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Written in defeat of his top domesctic priority
Cleveland, Grover

ALS, Executive Mansion stationery, 16mo, 3 pages, 8/13/94 to Congressman William Wilson.

On the day Congress essentially killed Cleveland’s hope for any meaningful tariff reform the President writes a personal note of thanks and sorrow to his chief Congressional leader for reform. In part: “ I suppose a man very much depressed and disappointed, may write a word of sympathy to another in like situation…. Now that we know our fate I shall not let a moment pass before I acknowledge the great and unselfish work you have done in our attempts to bring about an honest and useful result…. I have found myself questioning whether or not our party is a tariff reform party.”

Cleveland felt the government was on a dangerous economic path building huge national surpluses through exorbitant protectionist tariffs which sapped consumers of money and hindered national economic productivity. His top economic and political priority was tariff reform. In 1890 William McKinley, as Chairman of the House Ways and Means Committee pushed through a high tariff bill. The inflationary effect and unpopularity cost McKinley his Congressional seat and the Republican lost their control of the House in 1890. President Harrison would then go on to lose his re-election to Grover Cleveland who returned for his second term on a platform of sound economy and tariff reform.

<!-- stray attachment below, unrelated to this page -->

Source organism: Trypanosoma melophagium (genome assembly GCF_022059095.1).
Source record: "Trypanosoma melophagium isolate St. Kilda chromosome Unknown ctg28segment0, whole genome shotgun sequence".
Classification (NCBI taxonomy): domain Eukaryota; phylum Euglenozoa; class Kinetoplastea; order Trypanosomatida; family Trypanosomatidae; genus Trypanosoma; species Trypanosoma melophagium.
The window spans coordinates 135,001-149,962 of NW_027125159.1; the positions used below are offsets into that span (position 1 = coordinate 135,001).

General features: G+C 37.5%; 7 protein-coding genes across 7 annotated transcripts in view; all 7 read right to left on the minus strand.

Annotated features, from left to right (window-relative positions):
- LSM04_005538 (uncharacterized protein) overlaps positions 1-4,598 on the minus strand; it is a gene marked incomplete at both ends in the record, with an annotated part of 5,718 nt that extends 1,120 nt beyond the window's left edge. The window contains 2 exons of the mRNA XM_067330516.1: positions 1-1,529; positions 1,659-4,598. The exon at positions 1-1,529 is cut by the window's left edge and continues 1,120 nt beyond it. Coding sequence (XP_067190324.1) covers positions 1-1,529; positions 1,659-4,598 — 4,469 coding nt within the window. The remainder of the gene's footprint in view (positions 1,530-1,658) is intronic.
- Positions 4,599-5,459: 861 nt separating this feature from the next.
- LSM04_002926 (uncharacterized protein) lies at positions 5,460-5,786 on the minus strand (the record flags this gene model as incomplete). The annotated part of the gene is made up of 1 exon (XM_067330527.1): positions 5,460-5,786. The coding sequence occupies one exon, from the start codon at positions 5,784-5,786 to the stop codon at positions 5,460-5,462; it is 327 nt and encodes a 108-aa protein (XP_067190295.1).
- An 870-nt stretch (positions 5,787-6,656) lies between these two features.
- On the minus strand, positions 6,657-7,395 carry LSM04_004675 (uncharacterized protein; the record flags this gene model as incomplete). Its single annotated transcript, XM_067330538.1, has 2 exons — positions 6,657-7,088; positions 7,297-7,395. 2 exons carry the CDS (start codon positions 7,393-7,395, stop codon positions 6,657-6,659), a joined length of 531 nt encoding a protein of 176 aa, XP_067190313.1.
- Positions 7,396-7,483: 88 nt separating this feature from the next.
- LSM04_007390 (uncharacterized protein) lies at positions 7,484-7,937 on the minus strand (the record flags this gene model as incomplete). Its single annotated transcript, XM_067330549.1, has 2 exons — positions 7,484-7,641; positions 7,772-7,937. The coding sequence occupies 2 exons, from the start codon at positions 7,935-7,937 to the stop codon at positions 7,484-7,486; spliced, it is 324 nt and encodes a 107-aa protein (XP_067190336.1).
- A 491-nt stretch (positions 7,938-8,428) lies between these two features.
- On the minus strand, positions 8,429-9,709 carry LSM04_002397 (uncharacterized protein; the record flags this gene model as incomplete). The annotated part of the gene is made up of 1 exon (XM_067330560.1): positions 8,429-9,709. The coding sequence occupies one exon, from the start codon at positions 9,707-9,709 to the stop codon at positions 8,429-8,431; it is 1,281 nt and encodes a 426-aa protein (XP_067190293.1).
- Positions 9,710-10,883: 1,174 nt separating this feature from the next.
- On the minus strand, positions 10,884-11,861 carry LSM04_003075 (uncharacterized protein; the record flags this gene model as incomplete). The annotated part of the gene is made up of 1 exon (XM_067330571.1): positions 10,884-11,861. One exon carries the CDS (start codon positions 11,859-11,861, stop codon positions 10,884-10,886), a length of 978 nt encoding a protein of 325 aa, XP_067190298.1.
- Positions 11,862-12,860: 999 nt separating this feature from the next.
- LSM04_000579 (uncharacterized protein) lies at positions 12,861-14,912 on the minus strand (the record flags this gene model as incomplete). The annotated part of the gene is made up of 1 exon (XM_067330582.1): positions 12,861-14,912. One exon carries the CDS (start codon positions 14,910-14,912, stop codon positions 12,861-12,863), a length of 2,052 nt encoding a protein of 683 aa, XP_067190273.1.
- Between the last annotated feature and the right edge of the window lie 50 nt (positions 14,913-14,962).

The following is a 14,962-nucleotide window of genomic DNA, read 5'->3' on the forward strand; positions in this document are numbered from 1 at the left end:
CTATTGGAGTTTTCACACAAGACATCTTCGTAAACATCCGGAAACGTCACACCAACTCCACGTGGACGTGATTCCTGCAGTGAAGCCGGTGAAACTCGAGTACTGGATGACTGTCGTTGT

Cleveland fought for a reduction in tariffs. His chief ally was West Virginia Congressman William Wilson, McKinley’s successor as Chairman of the House Ways and Means Committee. The Wilson bill reduced tariffs and then compensated for lost revenue with a 20% income tax. By the time the bill went through the Senate and then the conference committee hundreds of special interest amendments were added that gutted the initial reforms.

The vote accepting the conference report, thus killing any real reform, was cast on August 13, 1894. Cleveland obviously sat down to thank and console his Congressional partner in the fight as soon as he received word that reform was dead. The final bill, known as the Wilson-Gorman Tariff Act, became law without Cleveland’s signature. [#2005]